The one remarkable trend that I see in judicial review in recent years is the emphasis on the need to take the burden of proof and the principle of presumption of innocence seriously and avoid shortcuts. This is how I read Cartes Bancaires, and Budapest Bank on the “by object” shortcut, or the Court of Justice’s Judgment in Intel (which I believe is in many ways their equivalent for Article 102), Servier in relation to market definition, or the Starbucks, Apple and Amazon State aid cases when it comes to the criterion of advantage in State aid. The most recent General Court Intel Judgment raised some important issues in this regard. I will expand on those in a separate blog post.

C. What are the new generation challenges for the EU Courts in the field of competition law?

Challenges to the rule of law. Unfortunately, we live at a time when challenges to the rule of law are becoming common. There is perhaps a feeling that the law places uncomfortable constraints that ties our hands when facing certain problems. Sometimes we see a temptation to avoid constraints to pursue a certain view of the public good, including proposals to reverse the burden of proof, stretch legal bases, shield some decisions from judicial review or “take antitrust away from judges”. In my view, we need to remain vigilant here. The law is about constraints, and constraints are uncomfortable, but they are the wise restraints that make us free. There are a few vital red lines that we should not cross.

Keeping the law relevant in the DMA world. Under the DMA we will not need to be concerned about market definition, market power, counterfactuals, effects, efficiencies, proportionality, the competitive process and consumer welfare. It will all be about remedy design and outcomes. At first sight this does not leave much room for the law, lawyers and Courts. Creating a regulatory system from scratch is not easy, and it will be a challenge for Courts to keep the law relevant and make this system compatible with general principles of law and draw the necessary limits to administrative discretion.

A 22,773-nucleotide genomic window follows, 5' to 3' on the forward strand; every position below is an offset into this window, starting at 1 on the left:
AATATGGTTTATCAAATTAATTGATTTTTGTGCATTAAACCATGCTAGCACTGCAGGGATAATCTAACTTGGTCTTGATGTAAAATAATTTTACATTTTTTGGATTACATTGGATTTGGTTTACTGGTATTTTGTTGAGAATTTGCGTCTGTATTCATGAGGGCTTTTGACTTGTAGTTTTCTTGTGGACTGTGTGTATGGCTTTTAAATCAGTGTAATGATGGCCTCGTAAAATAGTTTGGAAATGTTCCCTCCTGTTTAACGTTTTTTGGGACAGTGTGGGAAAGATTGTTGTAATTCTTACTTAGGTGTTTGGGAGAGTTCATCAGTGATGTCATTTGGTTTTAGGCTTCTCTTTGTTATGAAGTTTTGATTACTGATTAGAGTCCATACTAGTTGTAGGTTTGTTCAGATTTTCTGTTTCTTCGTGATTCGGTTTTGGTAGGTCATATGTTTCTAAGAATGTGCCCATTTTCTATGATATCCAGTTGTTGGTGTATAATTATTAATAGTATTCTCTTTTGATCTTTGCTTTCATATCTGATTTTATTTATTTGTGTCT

Maintaining predictability and consistency in an increasingly fragmented landscape. A major challenge for the future will be to offer a stable EU law framework in an increasingly decentralized and fragmented landscape, at a time when much of what we knew is in dispute, where several Member States are experimenting with new theories, and where politicians are increasingly interested in competition law. While some degree of experimentation may be positive, major substantive divergences threaten the very idea of the internal market. As I have explained before, the problem here is that the Court’s current reactive tools are rather limited and, absent some changes, may not be sufficient.

Consistency. It might be important to make an extra effort to ensure consistency across competition law provisions, across time, between Courts (for example, between preliminary rulings and Judgments in annulment cases) and within Courts (frequent customers of the Courts, including some Commission lawyers, feel frustrated when they feel they receive different messages from different Chambers).

Evidence requirements. Evidential requirements on both the Commission and private parties need to be realistic and proportionate to the information that can be available to each party depending on their means and powers of investigation at their disposal. In my mind, the helpful clarifications on the allocation burden that one can see in recital 166 of the recent General Court Intel judgment (along the lines of the proof proximity principle) are also a step in the right direction.

Need for speed. Commentators frequently complain that it takes too long to find out what the law is. I can see how this is an issue, but at the same time it takes a while to go through all the motions of a case giving all parties sufficient time to make their case, study, organize and digest a hearing, write a thorough Judgment and translate it. Discovering the law often takes time and I, for one, much prefer thorough judicial review over quick and hasty review. There is, however, scope to strike a better balance, and the Courts are making an effort, even awarding damages in cases where judicial proceedings take too long. I have little doubts that the situation will continue to improve.

Written by Alfonso Lamadrid

11 May 2022 at 6:21 pm

Posted in Uncategorized